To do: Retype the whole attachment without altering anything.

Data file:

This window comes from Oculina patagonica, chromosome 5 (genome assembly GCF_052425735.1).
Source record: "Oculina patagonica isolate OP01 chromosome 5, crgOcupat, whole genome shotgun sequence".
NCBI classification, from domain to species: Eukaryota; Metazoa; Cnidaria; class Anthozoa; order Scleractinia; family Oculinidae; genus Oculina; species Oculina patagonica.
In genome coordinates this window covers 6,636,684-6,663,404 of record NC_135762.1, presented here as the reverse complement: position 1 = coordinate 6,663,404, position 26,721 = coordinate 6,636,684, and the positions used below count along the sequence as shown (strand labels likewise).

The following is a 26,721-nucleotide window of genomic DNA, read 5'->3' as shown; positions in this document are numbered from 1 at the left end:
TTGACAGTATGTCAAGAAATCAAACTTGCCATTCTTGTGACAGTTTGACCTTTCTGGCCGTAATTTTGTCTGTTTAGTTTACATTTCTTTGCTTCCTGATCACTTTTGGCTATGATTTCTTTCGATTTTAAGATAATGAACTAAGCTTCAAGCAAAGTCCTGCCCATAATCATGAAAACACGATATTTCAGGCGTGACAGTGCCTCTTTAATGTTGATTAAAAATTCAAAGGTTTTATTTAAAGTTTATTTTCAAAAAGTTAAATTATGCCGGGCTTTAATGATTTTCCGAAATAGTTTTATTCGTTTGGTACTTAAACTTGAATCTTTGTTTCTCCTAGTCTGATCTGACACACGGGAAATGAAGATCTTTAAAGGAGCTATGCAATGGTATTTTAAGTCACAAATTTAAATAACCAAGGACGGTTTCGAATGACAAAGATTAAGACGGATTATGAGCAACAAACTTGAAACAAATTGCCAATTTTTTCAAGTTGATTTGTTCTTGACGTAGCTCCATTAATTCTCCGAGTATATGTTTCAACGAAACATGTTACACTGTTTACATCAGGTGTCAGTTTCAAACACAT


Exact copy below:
This window comes from Oculina patagonica, chromosome 5 (genome assembly GCF_052425735.1).
Source record: "Oculina patagonica isolate OP01 chromosome 5, crgOcupat, whole genome shotgun sequence".
NCBI classification, from domain to species: Eukaryota; Metazoa; Cnidaria; class Anthozoa; order Scleractinia; family Oculinidae; genus Oculina; species Oculina patagonica.
In genome coordinates this window covers 6,636,684-6,663,404 of record NC_135762.1, presented here as the reverse complement: position 1 = coordinate 6,663,404, position 26,721 = coordinate 6,636,684, and the positions used below count along the sequence as shown (strand labels likewise).

The following is a 26,721-nucleotide window of genomic DNA, read 5'->3' as shown; positions in this document are numbered from 1 at the left end:
TTGACAGTATGTCAAGAAATCAAACTTGCCATTCTTGTGACAGTTTGACCTTTCTGGCCGTAATTTTGTCTGTTTAGTTTACATTTCTTTGCTTCCTGATCACTTTTGGCTATGATTTCTTTCGATTTTAAGATAATGAACTAAGCTTCAAGCAAAGTCCTGCCCATAATCATGAAAACACGATATTTCAGGCGTGACAGTGCCTCTTTAATGTTGATTAAAAATTCAAAGGTTTTATTTAAAGTTTATTTTCAAAAAGTTAAATTATGCCGGGCTTTAATGATTTTCCGAAATAGTTTTATTCGTTTGGTACTTAAACTTGAATCTTTGTTTCTCCTAGTCTGATCTGACACACGGGAAATGAAGATCTTTAAAGGAGCTATGCAATGGTATTTTAAGTCACAAATTTAAATAACCAAGGACGGTTTCGAATGACAAAGATTAAGACGGATTATGAGCAACAAACTTGAAACAAATTGCCAATTTTTTCAAGTTGATTTGTTCTTGACGTAGCTCCATTAATTCTCCGAGTATATGTTTCAACGAAACATGTTACACTGTTTACATCAGGTGTCAGTTTCAAACACAT